UK opts out of EU legal high plans

Proposals "fetter UK's discretion", insists crime minister Norman Baker MP

Ministers have refused to sign up to European legislation for tackling so-called legal highs.

European Commission proposals for a regulation and directive on new psychoactive substances, which are otherwise known as legal highs, would restrict the UK's ability to control the drugs, crime prevention minister Norman Baker MP said.

Mr Baker said the Government also disputes EU evidence, which estimates 20 per cent of legal highs have a "legitimate use".

A review of legal highs was launched last month by Mr Baker, who joined the Home Office in the last reshuffle, which will consider widening legislation to boost police and law enforcement agencies' powers.

The decision to opt out of the EC proposals also comes as Britain's relationship with Europe becomes increasingly fraught. A group of 95 Conservative backbenchers have signed a letter calling for Parliament to be able to block any aspect of European Union legislation, while a fierce debate over EU migrant access to UK benefits and jobs rages on.

In a statement to parliament, Mr Baker said: "The Coalition Government has decided to opt out of the European Commission's proposals for a regulation and a directive on new psychoactive substances.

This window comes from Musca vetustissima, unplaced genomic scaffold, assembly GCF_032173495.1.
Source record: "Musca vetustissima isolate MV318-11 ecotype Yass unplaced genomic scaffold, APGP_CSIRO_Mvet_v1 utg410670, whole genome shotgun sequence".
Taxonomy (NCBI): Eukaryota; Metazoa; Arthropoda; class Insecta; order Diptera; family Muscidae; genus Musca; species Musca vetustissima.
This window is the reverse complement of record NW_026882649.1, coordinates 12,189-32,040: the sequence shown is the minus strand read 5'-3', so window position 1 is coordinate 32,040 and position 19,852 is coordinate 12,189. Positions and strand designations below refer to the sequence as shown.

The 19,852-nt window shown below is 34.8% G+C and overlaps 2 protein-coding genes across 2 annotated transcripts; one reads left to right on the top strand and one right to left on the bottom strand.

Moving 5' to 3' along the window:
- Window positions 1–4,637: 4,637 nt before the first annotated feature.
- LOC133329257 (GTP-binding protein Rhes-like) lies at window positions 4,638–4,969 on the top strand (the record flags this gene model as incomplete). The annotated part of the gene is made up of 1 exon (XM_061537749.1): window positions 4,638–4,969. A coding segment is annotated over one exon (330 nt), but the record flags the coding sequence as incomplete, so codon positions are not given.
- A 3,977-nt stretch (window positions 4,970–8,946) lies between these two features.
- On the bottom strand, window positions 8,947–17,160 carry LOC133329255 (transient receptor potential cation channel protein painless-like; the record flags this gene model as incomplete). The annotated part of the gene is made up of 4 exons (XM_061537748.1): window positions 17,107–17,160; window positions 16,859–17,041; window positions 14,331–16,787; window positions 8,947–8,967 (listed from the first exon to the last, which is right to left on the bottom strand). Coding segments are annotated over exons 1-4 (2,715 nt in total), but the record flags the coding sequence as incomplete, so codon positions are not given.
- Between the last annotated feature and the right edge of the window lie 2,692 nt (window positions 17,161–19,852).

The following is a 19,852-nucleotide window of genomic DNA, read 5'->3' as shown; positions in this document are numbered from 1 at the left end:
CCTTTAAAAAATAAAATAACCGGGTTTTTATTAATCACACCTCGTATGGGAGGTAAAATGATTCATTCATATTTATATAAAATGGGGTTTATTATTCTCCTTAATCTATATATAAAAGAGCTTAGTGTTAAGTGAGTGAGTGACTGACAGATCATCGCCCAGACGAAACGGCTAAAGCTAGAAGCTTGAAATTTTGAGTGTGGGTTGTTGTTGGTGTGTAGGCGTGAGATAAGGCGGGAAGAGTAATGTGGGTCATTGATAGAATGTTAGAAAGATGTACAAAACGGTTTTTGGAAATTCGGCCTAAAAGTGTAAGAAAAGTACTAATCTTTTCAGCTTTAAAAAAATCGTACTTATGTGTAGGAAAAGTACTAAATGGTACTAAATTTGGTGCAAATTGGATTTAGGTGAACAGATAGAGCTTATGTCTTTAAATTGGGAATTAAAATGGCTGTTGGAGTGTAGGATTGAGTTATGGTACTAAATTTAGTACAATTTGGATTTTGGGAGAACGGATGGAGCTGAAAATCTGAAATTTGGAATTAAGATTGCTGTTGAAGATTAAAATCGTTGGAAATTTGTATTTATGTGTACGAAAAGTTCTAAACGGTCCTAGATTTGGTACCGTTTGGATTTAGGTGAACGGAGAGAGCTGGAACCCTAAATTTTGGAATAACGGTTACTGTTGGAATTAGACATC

"The proposals would, as drafted, fetter the UK's discretion to control different new psychoactive substances, binding the UK to an EU system which would take insufficient account of our national circumstances."

He went on: "We also strongly dispute the evidence base stated in the EU Commission's impact assessment which estimates that 20 per cent of new psychoactive substances have a legitimate use."

Mr Baker said the British Government would remain involved in European Union negotiations to shape the proposals.

10 "legal highs" were identified last year for the first time in the UK by a specialist Government system that targets music festivals and tobacco shops.

A total of 27 new psychoactive substances, also known as legal highs, have now been detected by the Home Office's Forensic Early Warning System since it was set up in January 2011.

Official figures also show that the number of deaths being linked to legal highs soared by 80 per cent last year to 52, from 29 in 2011.

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